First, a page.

Social Customer Service Equals Positive Experiences

Social Customer Service Equals Positive Experiences image Give Them Something to Tweet About Low ResSocial Customer Service Equals Positive ExperiencesReactive Customer Service

I recently had the privilege of working with Hy-Vee, a grocery store chain based in the Midwest. What an amazing, customer-focused operation. Visit their stores and you will be impressed with their amazing employees and their excellent service.

After my speech to the store directors, I met one of Hy-Vee’s executive vice presidents. He was very proud, and deservedly so, about how they use social media to enhance their customer service. He shared a story, which is an excellent example of how any company can use social media to take care of the customer.

By the way, this is an example of reactive customer service. A customer complained and the company executed the reaction perfectly.

A customer was standing in the checkout line and Tweeted: Whenever I come go to Hy-Vee’s Chinese Express Department, they are always out of what I want. Mad!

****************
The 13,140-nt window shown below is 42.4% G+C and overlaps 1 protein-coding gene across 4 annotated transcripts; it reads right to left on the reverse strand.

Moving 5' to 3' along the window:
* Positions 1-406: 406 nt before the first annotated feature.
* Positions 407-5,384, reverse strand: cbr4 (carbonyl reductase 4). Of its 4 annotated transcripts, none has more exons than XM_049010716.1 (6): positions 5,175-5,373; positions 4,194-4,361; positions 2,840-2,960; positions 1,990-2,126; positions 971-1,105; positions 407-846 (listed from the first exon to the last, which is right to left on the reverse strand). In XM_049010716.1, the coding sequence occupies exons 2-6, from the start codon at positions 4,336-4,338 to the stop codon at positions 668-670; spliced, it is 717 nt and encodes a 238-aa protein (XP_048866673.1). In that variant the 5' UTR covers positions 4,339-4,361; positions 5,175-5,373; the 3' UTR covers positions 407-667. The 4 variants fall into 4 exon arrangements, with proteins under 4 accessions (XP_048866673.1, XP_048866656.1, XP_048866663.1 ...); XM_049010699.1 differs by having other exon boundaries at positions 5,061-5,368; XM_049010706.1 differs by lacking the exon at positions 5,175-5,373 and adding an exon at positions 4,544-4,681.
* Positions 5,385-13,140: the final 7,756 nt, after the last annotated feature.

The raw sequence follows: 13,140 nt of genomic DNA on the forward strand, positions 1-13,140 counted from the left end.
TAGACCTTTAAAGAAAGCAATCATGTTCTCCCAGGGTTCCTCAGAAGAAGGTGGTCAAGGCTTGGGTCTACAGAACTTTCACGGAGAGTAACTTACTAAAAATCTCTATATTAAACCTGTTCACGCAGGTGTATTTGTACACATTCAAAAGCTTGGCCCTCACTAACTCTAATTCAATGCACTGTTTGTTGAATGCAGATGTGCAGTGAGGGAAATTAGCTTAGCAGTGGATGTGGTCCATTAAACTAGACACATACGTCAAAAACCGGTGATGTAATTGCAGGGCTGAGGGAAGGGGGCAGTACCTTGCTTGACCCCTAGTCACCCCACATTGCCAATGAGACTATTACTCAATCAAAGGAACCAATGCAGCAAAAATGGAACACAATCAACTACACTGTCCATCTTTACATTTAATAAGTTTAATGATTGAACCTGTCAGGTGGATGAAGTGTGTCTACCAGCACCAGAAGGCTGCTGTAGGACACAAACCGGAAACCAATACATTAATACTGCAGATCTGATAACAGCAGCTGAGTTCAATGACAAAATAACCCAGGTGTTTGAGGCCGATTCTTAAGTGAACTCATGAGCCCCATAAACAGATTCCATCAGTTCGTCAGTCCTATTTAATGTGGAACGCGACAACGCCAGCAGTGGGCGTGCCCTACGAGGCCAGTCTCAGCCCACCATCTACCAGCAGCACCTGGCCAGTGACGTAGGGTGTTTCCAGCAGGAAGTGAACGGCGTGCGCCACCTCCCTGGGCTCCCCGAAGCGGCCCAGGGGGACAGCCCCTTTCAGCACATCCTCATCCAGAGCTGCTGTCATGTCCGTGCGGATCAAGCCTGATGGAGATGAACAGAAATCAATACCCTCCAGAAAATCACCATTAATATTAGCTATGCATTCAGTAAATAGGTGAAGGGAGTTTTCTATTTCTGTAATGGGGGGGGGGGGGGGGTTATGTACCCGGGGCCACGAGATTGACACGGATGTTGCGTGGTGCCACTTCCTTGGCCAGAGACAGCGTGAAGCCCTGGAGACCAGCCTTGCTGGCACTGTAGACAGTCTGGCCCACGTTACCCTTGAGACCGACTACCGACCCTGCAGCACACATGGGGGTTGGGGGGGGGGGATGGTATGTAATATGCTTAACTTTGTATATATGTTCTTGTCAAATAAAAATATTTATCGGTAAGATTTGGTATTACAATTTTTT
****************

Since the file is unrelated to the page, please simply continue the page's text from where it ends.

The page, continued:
Hy-Vee has something they call the Listening Room. This is where employees monitor – or should I say listen to – their customers sharing comments on various social media channels: Facebook, Twitter, etc.

Reaction time in the Listening Room is important. The employee who was “listening” immediately tweeted back to the customer to step out of line and wait in Aisle One. Within moments the manager found the customer, introduced himself and was able to get the customer what he wanted.

The story ends on a positive note when the customer, who had a short wait in line to check out, Tweeted that he loves Hy-Vee and how they took great care of them.

Great story here, with a few lessons:

  1. Your customers will talk about you, potentially broadcasting their experiences, good and bad, to the world using social media channels. Don’t fight it. Embrace it.
  2. Companies need to monitor, or as Hy-Vee says, “listen to,” these social media channels for any customer comments.
  3. If the comments are negative, act quickly. Response time is one of the keys to a successful resolution. Great companies respond within a few minutes. In the Hy-Vee story, it was literally a few seconds after reading the Tweet. Very impressive!
  4. Companies need to resolve negative issues quickly; the faster the better – and more impressive.
  5. A positive outcome to a negative situation can ideally end with the customer going back to their social channel of choice and broadcasting a complementary statement that turns into positive PR for the company.

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